This is an optional feature, as the WSGI specification is arguably broken in not catering properly for mutating input filters or chunked request content. Support for chunked request content could be enabled by default, but then WSGI applications which don’t simply read all available content and instead rely entirely on CONTENT_LENGTH, would likely see a chunked request as having no content at all, as it would interpret the lack of the CONTENT_LENGTH as meaning the length of the content is zero.

An attempt to get the WSGI specification ammended to be more sensible and allow what is a growing requirement to support chunked request content was ignored. Thus support is optional. You will need to enable this if you wish to rely on features of any WSGI framework that take the more sensible approach of ignoring CONTENT_LENGTH as a true indicator of content length. One such WSGI framework which provides some support for chunked request content is Flask/Werkzeug. Check its documentation or the code for Flask/Werkzeug to to see if any additional SetEnv directive may be required to enable the support in Flask/Werkzeug.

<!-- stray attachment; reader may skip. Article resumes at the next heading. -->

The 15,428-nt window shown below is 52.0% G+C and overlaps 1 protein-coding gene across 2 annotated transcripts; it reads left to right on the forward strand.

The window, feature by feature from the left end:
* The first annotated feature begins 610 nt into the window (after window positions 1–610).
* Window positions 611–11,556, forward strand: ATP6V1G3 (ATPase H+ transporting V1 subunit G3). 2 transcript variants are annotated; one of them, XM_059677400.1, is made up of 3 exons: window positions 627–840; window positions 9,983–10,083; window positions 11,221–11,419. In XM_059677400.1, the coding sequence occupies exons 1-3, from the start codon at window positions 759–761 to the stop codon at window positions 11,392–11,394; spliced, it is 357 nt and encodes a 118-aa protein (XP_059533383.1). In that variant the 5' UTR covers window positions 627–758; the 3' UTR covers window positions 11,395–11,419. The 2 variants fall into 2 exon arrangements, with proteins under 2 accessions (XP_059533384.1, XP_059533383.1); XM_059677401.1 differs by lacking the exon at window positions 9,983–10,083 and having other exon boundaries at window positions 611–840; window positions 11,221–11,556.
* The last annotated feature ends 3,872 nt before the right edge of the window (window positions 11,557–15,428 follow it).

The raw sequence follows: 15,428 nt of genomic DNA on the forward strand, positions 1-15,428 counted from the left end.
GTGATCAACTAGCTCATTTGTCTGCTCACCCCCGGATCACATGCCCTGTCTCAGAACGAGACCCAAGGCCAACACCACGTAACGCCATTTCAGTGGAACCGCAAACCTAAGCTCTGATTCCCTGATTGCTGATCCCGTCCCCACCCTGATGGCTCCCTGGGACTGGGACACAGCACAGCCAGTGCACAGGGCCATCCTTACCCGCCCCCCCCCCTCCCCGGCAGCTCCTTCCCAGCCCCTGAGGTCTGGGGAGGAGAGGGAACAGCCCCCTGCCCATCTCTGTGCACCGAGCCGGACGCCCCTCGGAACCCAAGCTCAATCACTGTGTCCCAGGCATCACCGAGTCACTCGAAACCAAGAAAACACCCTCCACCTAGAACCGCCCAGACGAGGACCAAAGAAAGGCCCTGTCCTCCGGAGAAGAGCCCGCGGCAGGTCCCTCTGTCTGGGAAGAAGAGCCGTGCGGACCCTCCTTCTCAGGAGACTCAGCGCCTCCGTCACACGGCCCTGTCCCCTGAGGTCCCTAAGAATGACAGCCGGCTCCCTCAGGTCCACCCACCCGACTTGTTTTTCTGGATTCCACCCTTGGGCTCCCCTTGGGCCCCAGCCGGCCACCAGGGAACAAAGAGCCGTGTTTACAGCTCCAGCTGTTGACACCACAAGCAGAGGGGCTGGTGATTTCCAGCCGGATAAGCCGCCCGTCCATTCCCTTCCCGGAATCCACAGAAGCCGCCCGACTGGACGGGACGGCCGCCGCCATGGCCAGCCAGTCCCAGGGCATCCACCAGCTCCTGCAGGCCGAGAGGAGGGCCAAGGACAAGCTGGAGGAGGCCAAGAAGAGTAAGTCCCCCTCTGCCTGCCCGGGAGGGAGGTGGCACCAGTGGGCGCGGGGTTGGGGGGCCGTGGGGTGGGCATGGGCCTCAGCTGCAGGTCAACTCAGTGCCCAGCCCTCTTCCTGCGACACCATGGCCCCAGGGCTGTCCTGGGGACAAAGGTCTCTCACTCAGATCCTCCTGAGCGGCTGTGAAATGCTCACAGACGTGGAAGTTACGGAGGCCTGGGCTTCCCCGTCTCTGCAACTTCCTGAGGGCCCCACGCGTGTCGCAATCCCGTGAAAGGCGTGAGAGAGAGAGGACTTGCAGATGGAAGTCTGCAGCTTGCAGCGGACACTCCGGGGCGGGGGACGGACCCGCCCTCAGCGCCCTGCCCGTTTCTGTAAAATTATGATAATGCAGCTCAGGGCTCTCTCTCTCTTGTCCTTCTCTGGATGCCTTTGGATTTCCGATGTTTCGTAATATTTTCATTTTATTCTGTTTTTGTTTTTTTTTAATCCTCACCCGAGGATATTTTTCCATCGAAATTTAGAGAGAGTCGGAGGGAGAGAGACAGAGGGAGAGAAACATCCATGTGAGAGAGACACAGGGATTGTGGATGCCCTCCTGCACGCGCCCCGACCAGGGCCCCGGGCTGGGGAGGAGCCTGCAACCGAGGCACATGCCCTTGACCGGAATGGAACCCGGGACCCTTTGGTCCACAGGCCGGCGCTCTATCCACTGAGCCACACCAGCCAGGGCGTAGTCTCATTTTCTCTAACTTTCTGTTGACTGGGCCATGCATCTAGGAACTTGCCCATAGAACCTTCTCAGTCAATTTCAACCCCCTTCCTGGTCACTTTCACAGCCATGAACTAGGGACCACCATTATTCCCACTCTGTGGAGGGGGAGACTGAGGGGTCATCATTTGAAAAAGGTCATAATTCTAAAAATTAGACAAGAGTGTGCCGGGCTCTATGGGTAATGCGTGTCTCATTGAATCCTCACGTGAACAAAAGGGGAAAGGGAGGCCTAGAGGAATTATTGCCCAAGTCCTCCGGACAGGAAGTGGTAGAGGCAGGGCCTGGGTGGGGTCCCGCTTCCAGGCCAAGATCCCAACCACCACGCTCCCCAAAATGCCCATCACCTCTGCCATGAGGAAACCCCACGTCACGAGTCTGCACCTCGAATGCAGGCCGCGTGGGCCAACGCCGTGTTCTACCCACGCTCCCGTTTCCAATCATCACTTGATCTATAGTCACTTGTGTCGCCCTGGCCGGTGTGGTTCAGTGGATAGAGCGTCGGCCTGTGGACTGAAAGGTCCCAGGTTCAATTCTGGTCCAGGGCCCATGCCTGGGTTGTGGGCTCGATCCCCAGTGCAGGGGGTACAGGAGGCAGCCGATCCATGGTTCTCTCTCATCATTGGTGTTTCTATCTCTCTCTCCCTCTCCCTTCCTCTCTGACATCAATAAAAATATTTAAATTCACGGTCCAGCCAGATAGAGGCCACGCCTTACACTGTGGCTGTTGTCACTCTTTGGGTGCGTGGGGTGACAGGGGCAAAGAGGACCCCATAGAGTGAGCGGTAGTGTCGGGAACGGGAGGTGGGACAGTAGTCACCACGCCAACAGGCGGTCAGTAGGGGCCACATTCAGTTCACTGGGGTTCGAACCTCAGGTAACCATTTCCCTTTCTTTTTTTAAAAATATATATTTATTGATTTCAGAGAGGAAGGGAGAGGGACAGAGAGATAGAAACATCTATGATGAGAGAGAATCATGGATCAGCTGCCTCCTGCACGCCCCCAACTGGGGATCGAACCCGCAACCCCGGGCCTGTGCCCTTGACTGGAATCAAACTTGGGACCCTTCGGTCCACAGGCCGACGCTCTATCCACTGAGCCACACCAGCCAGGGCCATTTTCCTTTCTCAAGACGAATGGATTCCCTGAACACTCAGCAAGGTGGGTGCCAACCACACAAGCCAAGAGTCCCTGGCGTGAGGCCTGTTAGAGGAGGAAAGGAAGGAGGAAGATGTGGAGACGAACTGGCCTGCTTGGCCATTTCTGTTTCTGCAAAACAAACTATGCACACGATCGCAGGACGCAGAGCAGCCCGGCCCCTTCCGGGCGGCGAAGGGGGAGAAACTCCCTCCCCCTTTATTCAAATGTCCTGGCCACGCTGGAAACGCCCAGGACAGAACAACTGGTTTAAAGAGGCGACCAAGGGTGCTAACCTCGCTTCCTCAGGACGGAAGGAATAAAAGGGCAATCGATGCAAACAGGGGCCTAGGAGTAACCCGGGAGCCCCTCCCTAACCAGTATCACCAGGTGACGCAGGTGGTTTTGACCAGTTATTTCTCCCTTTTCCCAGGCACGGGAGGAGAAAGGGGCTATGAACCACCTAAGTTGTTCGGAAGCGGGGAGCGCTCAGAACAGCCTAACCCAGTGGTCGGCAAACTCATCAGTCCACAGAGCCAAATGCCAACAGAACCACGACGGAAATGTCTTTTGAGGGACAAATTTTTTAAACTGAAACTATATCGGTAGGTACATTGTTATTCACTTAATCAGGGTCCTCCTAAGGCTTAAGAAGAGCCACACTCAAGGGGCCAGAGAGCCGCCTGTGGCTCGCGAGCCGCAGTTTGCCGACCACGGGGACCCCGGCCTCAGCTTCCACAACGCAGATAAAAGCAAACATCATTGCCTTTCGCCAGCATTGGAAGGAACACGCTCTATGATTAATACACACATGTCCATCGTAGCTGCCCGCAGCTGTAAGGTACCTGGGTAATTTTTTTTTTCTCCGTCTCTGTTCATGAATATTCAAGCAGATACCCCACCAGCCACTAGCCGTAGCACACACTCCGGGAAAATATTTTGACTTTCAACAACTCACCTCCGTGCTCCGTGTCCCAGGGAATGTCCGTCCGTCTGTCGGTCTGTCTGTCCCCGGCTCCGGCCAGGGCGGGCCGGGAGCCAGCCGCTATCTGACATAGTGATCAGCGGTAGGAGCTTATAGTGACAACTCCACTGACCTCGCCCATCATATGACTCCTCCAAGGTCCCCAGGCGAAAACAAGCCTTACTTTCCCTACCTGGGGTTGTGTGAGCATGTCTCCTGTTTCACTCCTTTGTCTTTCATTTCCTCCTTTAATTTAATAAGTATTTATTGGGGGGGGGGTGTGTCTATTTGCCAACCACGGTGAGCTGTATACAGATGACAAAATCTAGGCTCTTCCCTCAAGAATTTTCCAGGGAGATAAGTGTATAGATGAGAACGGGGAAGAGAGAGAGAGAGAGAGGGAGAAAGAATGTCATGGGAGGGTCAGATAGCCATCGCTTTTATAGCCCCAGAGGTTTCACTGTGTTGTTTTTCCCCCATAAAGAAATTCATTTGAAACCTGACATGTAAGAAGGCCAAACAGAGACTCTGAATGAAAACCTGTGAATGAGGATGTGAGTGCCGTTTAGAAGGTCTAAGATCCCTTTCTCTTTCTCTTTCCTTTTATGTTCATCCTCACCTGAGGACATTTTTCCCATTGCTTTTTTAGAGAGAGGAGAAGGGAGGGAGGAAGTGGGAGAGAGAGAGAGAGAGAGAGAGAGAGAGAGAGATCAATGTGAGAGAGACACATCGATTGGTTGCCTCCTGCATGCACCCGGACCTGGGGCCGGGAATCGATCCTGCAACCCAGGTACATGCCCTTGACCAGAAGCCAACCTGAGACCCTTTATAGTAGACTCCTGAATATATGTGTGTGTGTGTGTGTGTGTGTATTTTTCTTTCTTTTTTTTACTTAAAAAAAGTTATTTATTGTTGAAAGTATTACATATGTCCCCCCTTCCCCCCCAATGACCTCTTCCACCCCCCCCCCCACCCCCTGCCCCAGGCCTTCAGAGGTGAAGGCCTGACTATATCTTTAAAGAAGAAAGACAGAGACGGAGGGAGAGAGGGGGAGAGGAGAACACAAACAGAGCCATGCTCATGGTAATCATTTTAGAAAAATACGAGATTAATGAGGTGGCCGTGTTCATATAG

4. Fixed a potential request content data corruption issue when running a WSGI application in daemon mode. The bug in the code is quite obvious, yet unable to trigger it on older mod_wsgi versions. It was though triggering quite easily in the current release on MacOS X, prior to it being fixed, due to the changes made to support chunked request content for daemon processes.

Suspect it is still a latent bug in older mod_wsgi versions, but the conditions under which it would trigger must have been harder to induce. The lack of reported problems may have been aided by virtue of Linux UNIX socket buffer size being quite large, in comparison to MacOS X, and so harder to create a condition where not all data could be written onto the UNIX socket in one call. Yet, when buffer sizes for the UNIX socket on MacOS X were increased, it was still possible to induce the bug.

5. When the --working-directory option for mod_wsgi-express was given a relative path name, that wasn’t being translated to an absolute path name when substituting the home option of WSGIDaemonProcess causing server startup to fail.